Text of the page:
Jenny, the Bloggess said...

I love you. That is all.

Deb said...

You are true blue, the real thing, and while I see a big difference between the levels of hate in different definitions of "troll" though that might be for my own comfort, because I too have done that type of driveby dumptruck. It felt justified at the time, but when I think about it, who am I to judge and dismiss, and if I'm not invested in engaging them in civil discussion, why comment? So I guess that is being a troll, and if so, I've succumbed too. I also in the early days posted at times anonomously, but then had to face that if I couldn't sign my name to what I thought was humor or insight, I shouldn't write it. Thanks for the confession booth, and inspiration.

Heather said...

I was a troll once, too, except I lashed out at someone I knew. It was a former coworker whose blog I found on Livejournal. We used to be friends, but by the time she left my office our friendship had deteriorated to the point we were no longer speaking to each other.

The tone of her blog posts was almost always negative. She was always complaining, which she had every right to do since it was her blog, but it reminded me of so many conversations we'd had and how we used to feed of each other's misery. I was still very angry with her for the way we left things so I let her have it. I posted an anonymous comment asking if there was anything in her life she didn't hate because all she did was bitch bitch bitch.

She posted an angry reply the next day stating she could write whatever the hell she wanted to write but that she was taking her blog down anyway. And she did. I felt bad about that for a long time because anyone who is brave enough to share their lives online doesn't deserve to be treated that way. I don't know if she ever suspected it was me, but I wouldn't be surprised if she did.

Thanks for sharing your story. I'd post mine on my own blog, but I'm fairly sure that former coworker still reads me and I'm not ready to confess my sins to her.

But you're right, it's all about the troll and not about the writer at all.

Gemini-Girl said...

Thank you for sharing this! It takes a lot to admit that. I hope that troll turns her hate inward and asks herself why she can spew so much negativity onto someone she doesnt even know.

Ginny said...

Damn, this was good. It confirmed what I've always thought about comments in general: they're rarely about the post, mostly about the commenter, good OR bad. Thanks for sharing it.

the new girl said...

Suebob.

This is an awesome post. And I think you're super-fantastic for writing it.

I agree that negative, seething, angry to the point of hostile/abusive comments are always, ALWAYS more about the commenter than the recipient.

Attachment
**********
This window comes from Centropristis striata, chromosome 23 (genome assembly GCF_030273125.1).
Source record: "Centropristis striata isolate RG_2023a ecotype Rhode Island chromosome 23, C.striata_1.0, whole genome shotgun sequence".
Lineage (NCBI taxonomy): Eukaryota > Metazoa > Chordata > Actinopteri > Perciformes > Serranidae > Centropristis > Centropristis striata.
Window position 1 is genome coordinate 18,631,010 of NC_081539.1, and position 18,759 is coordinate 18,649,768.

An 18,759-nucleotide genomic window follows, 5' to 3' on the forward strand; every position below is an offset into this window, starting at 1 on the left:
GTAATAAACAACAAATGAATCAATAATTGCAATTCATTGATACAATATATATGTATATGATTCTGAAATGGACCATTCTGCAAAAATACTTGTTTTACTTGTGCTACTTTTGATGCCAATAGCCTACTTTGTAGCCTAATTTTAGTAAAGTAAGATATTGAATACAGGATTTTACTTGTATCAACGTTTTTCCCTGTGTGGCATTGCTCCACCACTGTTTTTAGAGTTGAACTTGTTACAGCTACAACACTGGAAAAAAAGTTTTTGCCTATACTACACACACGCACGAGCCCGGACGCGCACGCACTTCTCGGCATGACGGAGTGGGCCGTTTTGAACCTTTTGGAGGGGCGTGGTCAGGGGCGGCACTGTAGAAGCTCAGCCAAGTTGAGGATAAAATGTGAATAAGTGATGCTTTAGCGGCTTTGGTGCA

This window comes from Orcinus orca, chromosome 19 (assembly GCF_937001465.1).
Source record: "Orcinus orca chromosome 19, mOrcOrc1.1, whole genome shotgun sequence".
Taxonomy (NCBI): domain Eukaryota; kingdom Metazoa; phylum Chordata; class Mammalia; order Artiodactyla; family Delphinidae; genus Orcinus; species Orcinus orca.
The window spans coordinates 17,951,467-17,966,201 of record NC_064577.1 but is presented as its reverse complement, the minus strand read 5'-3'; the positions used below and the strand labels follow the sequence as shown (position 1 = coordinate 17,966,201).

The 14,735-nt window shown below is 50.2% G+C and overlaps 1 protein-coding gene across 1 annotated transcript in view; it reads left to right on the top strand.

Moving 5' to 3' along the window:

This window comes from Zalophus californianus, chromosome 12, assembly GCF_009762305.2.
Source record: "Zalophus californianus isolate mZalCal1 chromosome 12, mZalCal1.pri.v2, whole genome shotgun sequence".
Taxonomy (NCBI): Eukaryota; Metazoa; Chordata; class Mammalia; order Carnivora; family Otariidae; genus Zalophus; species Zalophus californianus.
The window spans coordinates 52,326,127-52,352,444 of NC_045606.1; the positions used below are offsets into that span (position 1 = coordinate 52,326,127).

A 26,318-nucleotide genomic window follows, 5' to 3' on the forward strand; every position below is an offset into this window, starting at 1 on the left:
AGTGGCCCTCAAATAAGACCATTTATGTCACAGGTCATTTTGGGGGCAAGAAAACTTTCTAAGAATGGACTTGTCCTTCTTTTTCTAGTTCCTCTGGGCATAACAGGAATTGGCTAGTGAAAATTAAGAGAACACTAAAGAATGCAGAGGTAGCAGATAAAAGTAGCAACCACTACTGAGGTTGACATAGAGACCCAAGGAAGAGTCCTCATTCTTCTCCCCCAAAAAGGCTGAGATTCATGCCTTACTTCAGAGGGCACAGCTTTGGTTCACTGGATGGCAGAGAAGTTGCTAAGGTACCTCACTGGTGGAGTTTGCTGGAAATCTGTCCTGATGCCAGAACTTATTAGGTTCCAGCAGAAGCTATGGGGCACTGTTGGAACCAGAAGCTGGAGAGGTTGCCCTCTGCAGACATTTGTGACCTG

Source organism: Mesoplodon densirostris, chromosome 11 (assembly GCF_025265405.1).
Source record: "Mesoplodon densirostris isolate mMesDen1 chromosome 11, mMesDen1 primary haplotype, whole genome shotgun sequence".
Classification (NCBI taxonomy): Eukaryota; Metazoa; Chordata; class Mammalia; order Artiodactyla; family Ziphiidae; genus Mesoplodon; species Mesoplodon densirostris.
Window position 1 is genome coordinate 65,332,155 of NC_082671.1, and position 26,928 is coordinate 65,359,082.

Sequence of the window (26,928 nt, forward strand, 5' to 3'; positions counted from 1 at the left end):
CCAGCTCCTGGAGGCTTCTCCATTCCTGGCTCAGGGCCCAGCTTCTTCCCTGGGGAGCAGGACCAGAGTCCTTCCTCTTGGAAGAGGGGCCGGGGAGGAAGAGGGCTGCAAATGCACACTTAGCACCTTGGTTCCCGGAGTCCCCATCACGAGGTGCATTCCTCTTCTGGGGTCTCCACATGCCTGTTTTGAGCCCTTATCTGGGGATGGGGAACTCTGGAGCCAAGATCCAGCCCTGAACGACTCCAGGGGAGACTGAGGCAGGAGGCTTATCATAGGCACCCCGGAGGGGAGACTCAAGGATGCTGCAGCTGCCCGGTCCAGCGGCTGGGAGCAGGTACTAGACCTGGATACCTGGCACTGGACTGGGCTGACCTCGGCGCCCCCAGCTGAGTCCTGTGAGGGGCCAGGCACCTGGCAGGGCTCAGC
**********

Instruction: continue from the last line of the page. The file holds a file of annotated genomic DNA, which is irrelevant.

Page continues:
I'm not sure a one-timer earns you the Troll moniker but it's great to hear your perspective.

Debbie, i obsess said...

You've always been brave to me, Suebob. This only deepens my appreciation for you. It's really cool that you're owning this. While I've never actually trolled, I've had moments of totally longing to do so. Which is really the same thing. Even if the person never heard or felt my resentment. I had it. It probably came bubbling out somewhere else instead, but it came out. And for that I'm sorry.

Thanks for making me own my feelings on the matter, too.

lizgwiz said...

Of course, that is a really ugly house. ;)

But you're right, you're right. It's not our place to say it. On the owner's blog, at least.

Suzanne said...

Yeah. I've had some blog behavior I'm way not proud of. I didn't leave nasty comments on someone's blog, but I trashed her on mine. It was provoked by an article in the newspaper, but I was really looking for an excuse to put her name on my blog because I thought it would increase traffic. Although I should have been punished for this, the nasty comments that I got as a result (and deserved) weirdly led me to form some close relationships with other bloggers who defended my right to be obnoxious. But I do hang my head in shame over that incident. I've bemoaned it on my blog, too.

Anyway, I agree with everyone else who commented already that you are brave to write this and introspection and thoughtfulness is one of the many wonderful aspects of you that I admire, in addition to your sense of humor and views of the world and excellent writing skills and tolerance of comments that involve run on sentences. :)

flurrious said...

I've started about a half-dozen different responses here, all of them way too wordy, but the gist of it is that many of us have said things online that we wish we could take back, and that I am a fan of yours. So much so that I would even wear a little button with your face on it on my coat lapel, but that would be weird so I actually wouldn't, but you see my point.

Aunt Snow said...

I love that you confessed your own act of trolliness, and that you have compassion for both the victim and the troll. You're a good person.

A blog I frequent was recently bombarded by some hateful trolls, and it was very depressing to read.

The Chandlers said...

I came to read this from BA's post on BlogHer. I was a former mean girl, and I don't know why I find myself attracted to former mean girls. I think it's the fact they know the heart of a troll. But still are open enough that the words of the miserable people who troll us hurts us. We are all human. We make mistakes. We have feelings. It's so full circle.

Courtney said...

I liked this part:

her form of personality defect. - she lives in a horrible world, one of her own creation, and she doesn't know how to get out, so she lashes out. She probably feels like "barely a person at all." Like I did once.

I feel like that sometimes, and it makes me a bitch in real life.